Prepping and Driving

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You spend a lot of time in your car commuting to work or school, running errands and traveling on vacations and weekends. Ensure you have all the essential prepper things you need should emergency strike while you’re out and about.

Being prepared is not merely a good rule for travel in highly remote areas. If you take the occasional extended road trip, you should pack a survival kit of crucial emergency supplies. We’ve compiled eight categories of essential supplies to carry in your car, made up from suggestions from the Federal Emergency Management Agency (FEMA), the U.S. Army, the American Automobile Association (AAA), the Red Cross, and regional search-and-rescue teams. None, however, include Alpo.

The first priority for any stuck situation is maintaining hydration. The biggest hurdle when carrying water: It weighs 8 pounds per gallon and considering each person in the car will need to drink about a gallon a day, that’s a heavy load to haul around.

An option would be to carry refillable water bottles. When empty, they won’t add unnecessary weight, and you can fill them if you think you might be driving into remote areas. If you bring empty water bottles, bring water purification tablets. Chlorine-based tablets that you can find at camping stores will kill waterborne organisms if you have to fill your water bottles from a stream or lake.

For food, high-calorie energy and protein bars are great solutions. They pack a lot of calories into a small space and can be found at a good camping store. Be sure to avoid many of the ones you see at the convenience store; they contain too much salt and sugar. The better ones have less of both so they won’t make you thirsty. And at between 2400 and 3600 calories per bar, they’ll keep you nourished in an emergency. The ER Emergency Food Bar, for example, claims to provide 72 hours of nutrition and has a shelf life of five years.

It’s smart to pack a wool blanket and some chemical warm packs, too. A wool blanket works well even if it’s damp. An emergency blanket (also known as a space blanket) is a metal-coated plastic sheet that marathoners use to keep warm after a race. It, too, can keep you warm in an emergency. Chemical heat packs react with air and can add warmth inside a blanket. They can be stopped and started for up to 15 hours.

Be sure to pack a flashlight, glow sticks, matches, and emergency candles. We like rechargeable flashlights that park in your car’s 12-volt outlet. To help keep you dry, bring along a waterproof poncho with a hood. A plastic whistle with two chambers should also find space in this kit—it works much better than shouting for help.

Bring along a solar- and hand-crank-powered light/radio/cell phone charger. Be sure to buy one from a reputable source—we’ve heard many stories that some don’t work long enough.

And, yes, you will need extra clothes and a good winter hat. We’d recommend packing a small tarp too, in case you need temporary shelter.

If you’re venturing away from civilization—or if you just have kids—it’s smart to keep a first-aid kit in the car. We’d get the most thorough one we could find, but even some fairly basic ones include:

-Several gauze bandages 4-inches square, and smaller adhesive bandages
-Cloth tape
-Eyewash cup
-Absorbent pads for bleeding
-Antiseptic wipes and nitrile gloves (latex sometimes provokes allergies)
-Burn ointment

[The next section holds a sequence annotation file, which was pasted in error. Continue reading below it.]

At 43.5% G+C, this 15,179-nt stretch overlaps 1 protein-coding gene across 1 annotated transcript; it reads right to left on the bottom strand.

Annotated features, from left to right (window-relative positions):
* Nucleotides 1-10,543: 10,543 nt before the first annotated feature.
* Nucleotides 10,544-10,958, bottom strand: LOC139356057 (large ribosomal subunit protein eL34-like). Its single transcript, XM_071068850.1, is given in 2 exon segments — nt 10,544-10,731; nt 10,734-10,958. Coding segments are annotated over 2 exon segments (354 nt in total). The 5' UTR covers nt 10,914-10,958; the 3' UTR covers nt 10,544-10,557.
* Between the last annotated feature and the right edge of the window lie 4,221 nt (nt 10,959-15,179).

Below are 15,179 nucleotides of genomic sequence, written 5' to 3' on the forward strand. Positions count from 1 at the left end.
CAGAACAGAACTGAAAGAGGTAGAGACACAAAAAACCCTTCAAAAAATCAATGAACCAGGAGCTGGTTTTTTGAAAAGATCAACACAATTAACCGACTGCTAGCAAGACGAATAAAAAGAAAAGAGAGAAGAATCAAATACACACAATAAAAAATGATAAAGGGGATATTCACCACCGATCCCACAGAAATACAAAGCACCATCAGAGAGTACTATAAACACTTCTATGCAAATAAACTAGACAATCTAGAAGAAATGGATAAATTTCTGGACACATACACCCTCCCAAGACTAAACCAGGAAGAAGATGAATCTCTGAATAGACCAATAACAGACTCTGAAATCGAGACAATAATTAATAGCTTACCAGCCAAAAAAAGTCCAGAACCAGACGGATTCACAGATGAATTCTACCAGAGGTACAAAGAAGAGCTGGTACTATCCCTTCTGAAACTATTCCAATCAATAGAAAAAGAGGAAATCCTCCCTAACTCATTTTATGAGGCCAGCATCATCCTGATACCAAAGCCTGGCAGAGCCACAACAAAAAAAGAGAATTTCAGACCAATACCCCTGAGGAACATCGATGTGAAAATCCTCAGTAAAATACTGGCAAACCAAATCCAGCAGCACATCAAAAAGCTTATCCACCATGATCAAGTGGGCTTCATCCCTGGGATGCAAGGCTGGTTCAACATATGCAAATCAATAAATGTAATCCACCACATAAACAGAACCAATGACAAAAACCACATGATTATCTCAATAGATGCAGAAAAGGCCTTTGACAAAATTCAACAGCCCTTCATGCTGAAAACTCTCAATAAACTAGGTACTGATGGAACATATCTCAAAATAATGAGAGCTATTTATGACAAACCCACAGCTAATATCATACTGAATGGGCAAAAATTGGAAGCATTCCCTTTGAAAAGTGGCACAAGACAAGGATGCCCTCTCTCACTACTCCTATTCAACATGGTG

-CPR mask
-Elastic sprain bandage, SAM splint
-Scissors, tweezers, safety pins
-Aspirin and non-aspirin pain relievers
-Nausea medication
-Duct tape

If you find yourself off the road somewhere where a tow truck’s not an option, you need a backup plan. If you own a 4WD truck, we’d spend the money and invest in an electric winch rated for the weight of your vehicle. Then purchase a full winch recovery kit so you’ll have a tree-saver strap, a good-quality tow strap, a clevis, and other great equipment. Even if you don’t have a winch, a Hi-Lift Jack can be used as a heavy-duty come-along winch or as a sturdy jack to lift your car so you can change a flat tire.

If you plan to drive in snowy climes, get some proper snow chains. But if the car gets really stuck, you’ll likely need a good shovel too. Glock, the famed pistol-maker, also makes the coolest folding shovel we’ve seen. It uses a lightweight composite handle and a steel pointed blade. It’s about a pound less than similar army-surplus-style entrenching tools.

The old-school solution to gaining traction in snow was to carry sand or kitty litter. But that’s heavy stuff, and many times you can use the shovel to dig down to dirt for traction. In deep snow (or sand), you can often dig down far enough to slip your floor mats underneath both of the tires that are receiving power. Sometimes these mats provide enough traction to ease the car onto a surface with better grip.

Be careful to stay a safe distance from traffic that passes. You can aid your chances for survival with flares and by wearing brightly colored clothing. Why not pack an orange reflective vest in your car for added measure?

Getting your car kit together may take some planning, but it will be well worth the effort.

Happy endings…While the list above is long, if you had to pare it down to three things, then these items would virtually guarantee your survival — a quality fixed blade knife, a metal water container (appropriate also for cooking/boiling water), and a fire starter. Make sure to have these things with you at all times with several redundancies in your get-home bag, bug-out bag, and 72-hour emergency kits.

The road less traveled is never as interesting. Pack your vehicles and enjoy when the rubber meets the road. You can handle anything that comes your way because you’re a prepper!